Tramelle LaVaunn Sturgis
October 26, 2001 - November 4, 2011
Find A Grave Memorial

On May 27, 2011, an anonymous caller to the Department of Child Services in Southbend Indiana, would spend 20 minutes giving details of the abuse that several children were suffering at the hands of one man, their father:

"Please, go tonight. Please go. I'm not just saying this to be saying this. Please go. Something has
to be done. If they go there right now, they'll see how them kids is beat if they go there right now because
I don't want it to get on the news and the boy died and then everybody come forward and they gonna say,
Well, why nobody came forward from before"

The call would not be the first time someone had tried to help these children. A teacher at Tramelle's school, Brynne Scalon, sent him to the school nurse in February of 2010 with an arm injury. Tramelle told the nurse that his father had hit him with a stick and the nurse, Patricia Wallis, called DCS. A social worker was sent to the home to do a check up and his father, Terry Sturgis, told the worker that Tramelle had been hurt while playing and that things were going find in the home. Terry went to the school next day to tell them that he didn't appreciate Tramelle's teacher messing with his family and his life and that he takes care of his family and nobody else has a right to interfere.

“Tramelle was a student every teacher would want in their class. He always had a smile
on his face, he absolutely loved being at school. He was a loving, caring, hard worker.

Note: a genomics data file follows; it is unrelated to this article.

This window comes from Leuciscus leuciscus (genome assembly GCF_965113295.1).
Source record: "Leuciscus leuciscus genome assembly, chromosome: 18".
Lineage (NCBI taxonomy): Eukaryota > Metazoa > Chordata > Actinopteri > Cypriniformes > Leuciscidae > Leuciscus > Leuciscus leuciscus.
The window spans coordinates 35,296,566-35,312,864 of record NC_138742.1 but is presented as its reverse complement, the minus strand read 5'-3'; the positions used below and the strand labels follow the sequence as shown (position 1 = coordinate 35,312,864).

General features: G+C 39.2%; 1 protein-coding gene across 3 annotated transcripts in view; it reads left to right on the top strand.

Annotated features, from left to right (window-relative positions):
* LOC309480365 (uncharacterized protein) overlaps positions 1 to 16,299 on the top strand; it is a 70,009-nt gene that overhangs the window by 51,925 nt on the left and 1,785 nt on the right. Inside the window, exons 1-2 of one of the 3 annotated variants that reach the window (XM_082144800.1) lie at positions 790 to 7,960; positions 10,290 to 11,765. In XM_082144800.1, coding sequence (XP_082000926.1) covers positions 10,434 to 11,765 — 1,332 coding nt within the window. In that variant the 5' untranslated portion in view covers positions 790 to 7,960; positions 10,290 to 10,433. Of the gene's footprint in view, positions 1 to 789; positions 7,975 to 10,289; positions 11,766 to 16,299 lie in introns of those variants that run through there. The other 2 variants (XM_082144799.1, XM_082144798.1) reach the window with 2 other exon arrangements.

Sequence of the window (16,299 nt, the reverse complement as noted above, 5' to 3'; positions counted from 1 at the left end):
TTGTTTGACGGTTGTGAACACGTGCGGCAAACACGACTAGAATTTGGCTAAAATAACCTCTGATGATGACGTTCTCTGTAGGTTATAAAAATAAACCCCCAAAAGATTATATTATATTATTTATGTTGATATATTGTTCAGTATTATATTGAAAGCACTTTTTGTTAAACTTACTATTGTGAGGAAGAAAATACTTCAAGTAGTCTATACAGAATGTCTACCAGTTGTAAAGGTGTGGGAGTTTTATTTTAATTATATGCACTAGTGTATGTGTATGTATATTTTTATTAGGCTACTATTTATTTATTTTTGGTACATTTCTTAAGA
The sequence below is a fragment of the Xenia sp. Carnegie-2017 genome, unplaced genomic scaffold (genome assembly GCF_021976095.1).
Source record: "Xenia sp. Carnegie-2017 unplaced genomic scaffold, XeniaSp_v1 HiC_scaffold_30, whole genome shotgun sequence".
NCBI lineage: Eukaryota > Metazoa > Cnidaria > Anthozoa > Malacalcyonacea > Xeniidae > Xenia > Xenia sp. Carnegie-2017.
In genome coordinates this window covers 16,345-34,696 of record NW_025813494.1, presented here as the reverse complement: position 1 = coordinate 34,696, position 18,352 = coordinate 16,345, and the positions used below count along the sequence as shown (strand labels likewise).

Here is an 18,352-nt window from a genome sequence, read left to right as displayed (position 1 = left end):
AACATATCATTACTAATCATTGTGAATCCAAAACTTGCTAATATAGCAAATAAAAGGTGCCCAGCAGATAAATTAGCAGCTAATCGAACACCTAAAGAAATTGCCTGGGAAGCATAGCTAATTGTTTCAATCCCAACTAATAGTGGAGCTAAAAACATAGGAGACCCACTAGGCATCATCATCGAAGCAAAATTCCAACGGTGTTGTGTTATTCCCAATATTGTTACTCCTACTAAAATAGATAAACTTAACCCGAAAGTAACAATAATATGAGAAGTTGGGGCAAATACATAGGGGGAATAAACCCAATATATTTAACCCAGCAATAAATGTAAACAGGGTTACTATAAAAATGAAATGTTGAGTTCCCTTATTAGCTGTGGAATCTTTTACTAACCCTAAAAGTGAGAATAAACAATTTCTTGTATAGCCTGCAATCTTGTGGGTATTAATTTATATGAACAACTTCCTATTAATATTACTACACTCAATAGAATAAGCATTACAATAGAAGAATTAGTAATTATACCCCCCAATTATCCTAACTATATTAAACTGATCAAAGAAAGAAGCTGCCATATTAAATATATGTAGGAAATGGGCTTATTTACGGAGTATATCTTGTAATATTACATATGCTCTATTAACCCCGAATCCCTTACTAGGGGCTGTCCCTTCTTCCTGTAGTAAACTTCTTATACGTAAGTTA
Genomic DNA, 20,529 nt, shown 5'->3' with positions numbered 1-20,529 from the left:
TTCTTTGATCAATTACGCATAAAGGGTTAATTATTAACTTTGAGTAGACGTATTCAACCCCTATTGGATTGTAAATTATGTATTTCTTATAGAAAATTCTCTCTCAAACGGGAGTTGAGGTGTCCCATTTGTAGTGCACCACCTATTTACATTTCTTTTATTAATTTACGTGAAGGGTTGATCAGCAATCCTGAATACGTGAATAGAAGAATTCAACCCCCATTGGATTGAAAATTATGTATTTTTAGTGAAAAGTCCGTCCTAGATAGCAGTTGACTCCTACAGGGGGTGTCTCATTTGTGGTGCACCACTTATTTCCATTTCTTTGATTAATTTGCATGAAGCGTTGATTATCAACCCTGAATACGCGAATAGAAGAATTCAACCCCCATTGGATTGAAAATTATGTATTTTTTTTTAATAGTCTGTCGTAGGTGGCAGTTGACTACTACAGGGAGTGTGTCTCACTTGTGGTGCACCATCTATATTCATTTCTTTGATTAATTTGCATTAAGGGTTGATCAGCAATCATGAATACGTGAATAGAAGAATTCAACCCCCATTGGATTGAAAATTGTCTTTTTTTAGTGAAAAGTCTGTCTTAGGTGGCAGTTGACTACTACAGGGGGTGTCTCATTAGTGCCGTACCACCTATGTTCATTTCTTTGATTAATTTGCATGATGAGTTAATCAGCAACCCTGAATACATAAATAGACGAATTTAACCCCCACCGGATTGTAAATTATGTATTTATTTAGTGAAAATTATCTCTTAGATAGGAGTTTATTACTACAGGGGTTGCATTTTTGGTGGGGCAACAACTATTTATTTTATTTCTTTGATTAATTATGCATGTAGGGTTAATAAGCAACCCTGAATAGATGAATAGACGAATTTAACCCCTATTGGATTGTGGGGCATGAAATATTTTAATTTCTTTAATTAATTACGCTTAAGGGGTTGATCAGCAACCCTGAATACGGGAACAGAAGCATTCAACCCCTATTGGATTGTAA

He was a leader in the classroom”
Brynne Scalon

In November of 2011, a call went out to the police who found Tramelle, unresponsive in the living room of his home at around 3:50 a.m.  Terry Sturgis told police he had found his son at the bottom of the basement steps and that his son was not moving, also stating the had not harmed his son at all. Tramelle was transported to the hospital where it was said his body was cool to the touch and he was dead. Tramelle's body had bruises and burn marks, a broken leg, a broken arm, welts, burns and bruises all over his body. Tramelle's brother stated that they had been beaten by their father throughout the night and that their father had used duct tape to restrain them while beating them with a stick.

Terry Sturgis was arrested and charged with battery as well as murder, with another battery charge for injuring his 14 year old son.

"It is absolutely the most horrendous crime that I've seen. Seeing the photos, seeing this child
is absolutely appalling. If this was a third word country and this happened, this father who did
this would already be dead. If this doesn't cry out to the community to step forward and when
you see something, any kind of abuse, err on the side of caution, don't you know, I don't want
to get involved, they may not be right, yet it out, tell somebody, I can't express to you strongly
enough how horrible this is"

Commander Tim Corbett - Homicide Unit

Seems the anonymous caller was correct. After the call and the nurses complaint, nothing was done. How much more can a community do to protect children from their parents and those in charge who are NOT willing to listen and help them? Eight other children were removed from the home and taken into custody by the Department of Child Services.